Essentially, parents who homeschool trade the kid having to learn and cope with the diverse and more uncontrolled social environment of school for total control over curriculum.  Kudos to those that pull it off, but I have doubts about the overall success rate given my observations.
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Roadgeekteen

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Re: Strange habits you have
« Reply #179 on: October 30, 2017, 09:40:25 PM »

I sometimes think that I would like homeschooling (especially in the morning) but I would miss a lot about school, including my only time to interact with peers my age.
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kphoger

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Re: Strange habits you have
« Reply #180 on: October 31, 2017, 10:26:50 AM »

For what it's worth, the two biggest advantages we've seen in home-schooling are as follows:

(1) Teaching style, schedule, and even curriculum can be selected and tweaked to serve each individual child's personality and learning style.  Our two older sons are school aged at this time, and they have quite different intellects and ways of thinking.  We waited about half a year longer to start our second son than we did to start our first son, because we knew he simply wasn't ready before that.  When we did start, he thrived right off the bat.  He is more imaginative but less analytical than our oldest son, so that helps choose what sorts of assignments will best engage him.  One of the boys isn't very alert yet first thing in the morning, so we make sure the more challenging subjects are taught later in the day.  Et cetera.  This kind of thing does take some trial and error, but you learn what makes your own kids tick pretty quickly.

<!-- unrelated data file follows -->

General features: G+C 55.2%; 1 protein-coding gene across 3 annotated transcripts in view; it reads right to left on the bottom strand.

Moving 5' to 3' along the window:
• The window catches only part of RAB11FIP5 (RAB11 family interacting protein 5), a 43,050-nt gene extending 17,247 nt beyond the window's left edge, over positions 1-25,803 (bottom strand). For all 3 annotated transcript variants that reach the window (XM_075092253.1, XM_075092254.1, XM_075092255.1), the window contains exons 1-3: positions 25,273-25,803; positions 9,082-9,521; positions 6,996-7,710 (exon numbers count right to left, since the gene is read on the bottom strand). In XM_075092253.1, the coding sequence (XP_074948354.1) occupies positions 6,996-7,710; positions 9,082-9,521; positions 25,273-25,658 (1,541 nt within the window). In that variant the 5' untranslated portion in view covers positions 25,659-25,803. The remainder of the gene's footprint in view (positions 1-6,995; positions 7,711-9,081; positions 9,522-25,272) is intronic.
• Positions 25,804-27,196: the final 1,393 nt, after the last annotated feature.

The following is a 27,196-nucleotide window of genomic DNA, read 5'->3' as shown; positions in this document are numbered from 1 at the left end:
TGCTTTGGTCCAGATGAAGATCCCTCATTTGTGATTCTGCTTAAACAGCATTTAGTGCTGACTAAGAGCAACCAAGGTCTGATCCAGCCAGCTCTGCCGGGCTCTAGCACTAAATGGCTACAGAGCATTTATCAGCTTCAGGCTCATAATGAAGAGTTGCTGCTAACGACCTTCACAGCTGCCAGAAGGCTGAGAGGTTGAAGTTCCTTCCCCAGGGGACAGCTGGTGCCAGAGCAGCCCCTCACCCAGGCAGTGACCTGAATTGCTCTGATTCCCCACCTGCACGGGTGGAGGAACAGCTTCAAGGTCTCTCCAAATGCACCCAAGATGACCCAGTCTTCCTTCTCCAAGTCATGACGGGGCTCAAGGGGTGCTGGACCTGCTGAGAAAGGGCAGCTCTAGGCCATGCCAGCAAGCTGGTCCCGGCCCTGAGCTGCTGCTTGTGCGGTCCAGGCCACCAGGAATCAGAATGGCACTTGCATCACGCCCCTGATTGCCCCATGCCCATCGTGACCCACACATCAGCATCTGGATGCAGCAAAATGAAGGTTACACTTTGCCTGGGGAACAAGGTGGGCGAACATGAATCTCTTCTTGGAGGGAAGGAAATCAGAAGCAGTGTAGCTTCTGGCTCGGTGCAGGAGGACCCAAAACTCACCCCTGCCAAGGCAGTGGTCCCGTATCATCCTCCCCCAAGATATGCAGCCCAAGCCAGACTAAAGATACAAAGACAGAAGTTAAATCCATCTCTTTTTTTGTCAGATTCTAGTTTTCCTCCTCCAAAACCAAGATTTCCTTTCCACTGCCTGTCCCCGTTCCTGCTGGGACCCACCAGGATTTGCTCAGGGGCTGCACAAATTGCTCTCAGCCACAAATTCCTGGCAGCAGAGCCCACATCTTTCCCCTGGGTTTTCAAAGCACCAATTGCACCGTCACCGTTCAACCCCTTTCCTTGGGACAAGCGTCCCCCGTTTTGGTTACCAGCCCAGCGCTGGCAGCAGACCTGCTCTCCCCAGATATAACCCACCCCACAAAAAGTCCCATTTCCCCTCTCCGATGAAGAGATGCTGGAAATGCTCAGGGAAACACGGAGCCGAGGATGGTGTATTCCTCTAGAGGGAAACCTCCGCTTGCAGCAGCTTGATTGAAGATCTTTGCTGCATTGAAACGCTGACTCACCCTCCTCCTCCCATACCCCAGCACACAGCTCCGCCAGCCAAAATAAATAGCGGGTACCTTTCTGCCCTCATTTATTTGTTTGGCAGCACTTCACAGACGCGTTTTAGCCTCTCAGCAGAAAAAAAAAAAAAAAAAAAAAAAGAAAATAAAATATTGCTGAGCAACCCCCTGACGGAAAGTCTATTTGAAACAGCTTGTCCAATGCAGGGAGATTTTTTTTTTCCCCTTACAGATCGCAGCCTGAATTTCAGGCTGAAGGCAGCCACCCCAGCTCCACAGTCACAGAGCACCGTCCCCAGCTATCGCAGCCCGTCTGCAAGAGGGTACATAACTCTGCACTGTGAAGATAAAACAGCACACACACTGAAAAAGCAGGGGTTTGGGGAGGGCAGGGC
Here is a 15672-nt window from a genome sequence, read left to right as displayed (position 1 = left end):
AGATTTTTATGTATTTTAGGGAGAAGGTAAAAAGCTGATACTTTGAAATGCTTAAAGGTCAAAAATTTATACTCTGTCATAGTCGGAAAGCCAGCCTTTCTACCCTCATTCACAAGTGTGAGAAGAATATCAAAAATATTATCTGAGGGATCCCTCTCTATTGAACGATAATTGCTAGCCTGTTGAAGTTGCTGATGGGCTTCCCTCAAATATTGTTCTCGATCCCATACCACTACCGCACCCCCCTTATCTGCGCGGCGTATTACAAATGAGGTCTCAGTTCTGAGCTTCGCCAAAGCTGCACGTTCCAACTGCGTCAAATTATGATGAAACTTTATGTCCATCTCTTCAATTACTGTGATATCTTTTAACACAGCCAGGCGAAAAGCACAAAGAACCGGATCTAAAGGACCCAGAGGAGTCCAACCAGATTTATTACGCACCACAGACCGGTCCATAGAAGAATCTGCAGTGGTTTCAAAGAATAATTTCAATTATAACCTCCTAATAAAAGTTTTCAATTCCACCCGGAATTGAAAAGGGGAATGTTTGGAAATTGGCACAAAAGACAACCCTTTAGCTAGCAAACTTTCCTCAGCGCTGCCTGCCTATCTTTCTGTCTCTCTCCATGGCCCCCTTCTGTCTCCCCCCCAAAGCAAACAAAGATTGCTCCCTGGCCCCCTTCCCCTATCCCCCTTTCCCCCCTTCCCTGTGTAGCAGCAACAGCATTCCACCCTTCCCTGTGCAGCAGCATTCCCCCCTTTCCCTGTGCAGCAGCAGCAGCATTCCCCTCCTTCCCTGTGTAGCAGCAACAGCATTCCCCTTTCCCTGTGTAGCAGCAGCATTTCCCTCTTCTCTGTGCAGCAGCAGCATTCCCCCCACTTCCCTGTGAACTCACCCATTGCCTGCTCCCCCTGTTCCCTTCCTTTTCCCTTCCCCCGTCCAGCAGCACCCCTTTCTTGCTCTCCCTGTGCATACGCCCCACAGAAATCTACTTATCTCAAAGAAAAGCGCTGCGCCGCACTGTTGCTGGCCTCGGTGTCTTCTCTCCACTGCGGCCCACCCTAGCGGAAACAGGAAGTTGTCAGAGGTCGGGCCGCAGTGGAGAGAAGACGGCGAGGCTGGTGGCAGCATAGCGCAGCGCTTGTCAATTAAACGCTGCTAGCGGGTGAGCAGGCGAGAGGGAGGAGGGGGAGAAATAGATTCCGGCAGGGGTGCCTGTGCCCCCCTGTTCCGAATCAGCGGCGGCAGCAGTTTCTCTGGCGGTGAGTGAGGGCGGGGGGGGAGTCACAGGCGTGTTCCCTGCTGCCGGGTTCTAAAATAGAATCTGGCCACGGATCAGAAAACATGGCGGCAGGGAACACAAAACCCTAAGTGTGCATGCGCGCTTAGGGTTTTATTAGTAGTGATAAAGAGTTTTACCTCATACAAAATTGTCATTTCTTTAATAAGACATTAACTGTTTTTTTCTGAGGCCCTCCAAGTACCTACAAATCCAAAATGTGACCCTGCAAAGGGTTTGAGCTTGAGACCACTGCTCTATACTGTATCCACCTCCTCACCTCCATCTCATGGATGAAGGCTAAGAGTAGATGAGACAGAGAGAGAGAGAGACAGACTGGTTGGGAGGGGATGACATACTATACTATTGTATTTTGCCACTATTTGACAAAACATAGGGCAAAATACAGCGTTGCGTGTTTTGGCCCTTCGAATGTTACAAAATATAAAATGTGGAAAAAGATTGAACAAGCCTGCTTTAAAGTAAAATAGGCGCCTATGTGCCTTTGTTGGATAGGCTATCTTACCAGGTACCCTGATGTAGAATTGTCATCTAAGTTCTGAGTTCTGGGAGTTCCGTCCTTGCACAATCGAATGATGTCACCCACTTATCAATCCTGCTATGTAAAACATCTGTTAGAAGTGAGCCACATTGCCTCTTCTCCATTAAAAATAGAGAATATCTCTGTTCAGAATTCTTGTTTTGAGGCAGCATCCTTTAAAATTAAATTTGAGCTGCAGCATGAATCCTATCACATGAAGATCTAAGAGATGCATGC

(2) Review actually happens.  In public (or private) school, the exam is generally the end of the learning.  You find out your score, if you're lucky you find out which ones you missed, but almost never do you find out why you got them wrong—let alone go back over the material again until you actually do get it.  This realization was mind-altering for us.  Our goal is for our children to learn—not just to measure how well they've learned and move on to something else.  So, if one of them is struggling with a topic, we slow the pace down.  This year, in fact, we did several topics all over again from the previous year, just because we knew the information needed to be cemented in their minds better, before starting the new material.  If that means we need to cut into vacation time or go longer into the summer, then so be it.
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kphoger

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Re: Strange habits you have
« Reply #181 on: October 31, 2017, 03:15:28 PM »

I have perhaps an unhealthy obsession with Microsoft Excel.  Not sure if that can qualify as a habit or not.

For example, I prepare road trip directions in Excel.  I tried my hand at reworking the NYC subway map using Excel, which quickly got out of hand but I still think is doable.  I recently sketched the floor plan for the Tabernacle as outlined in the book of Exodus, to scale, with one cell representing a square cubit (then realized I should have made one cell represent a square half-cubit).  At work, I live inside Excel, using fun things like conditional formulas and formatting every day.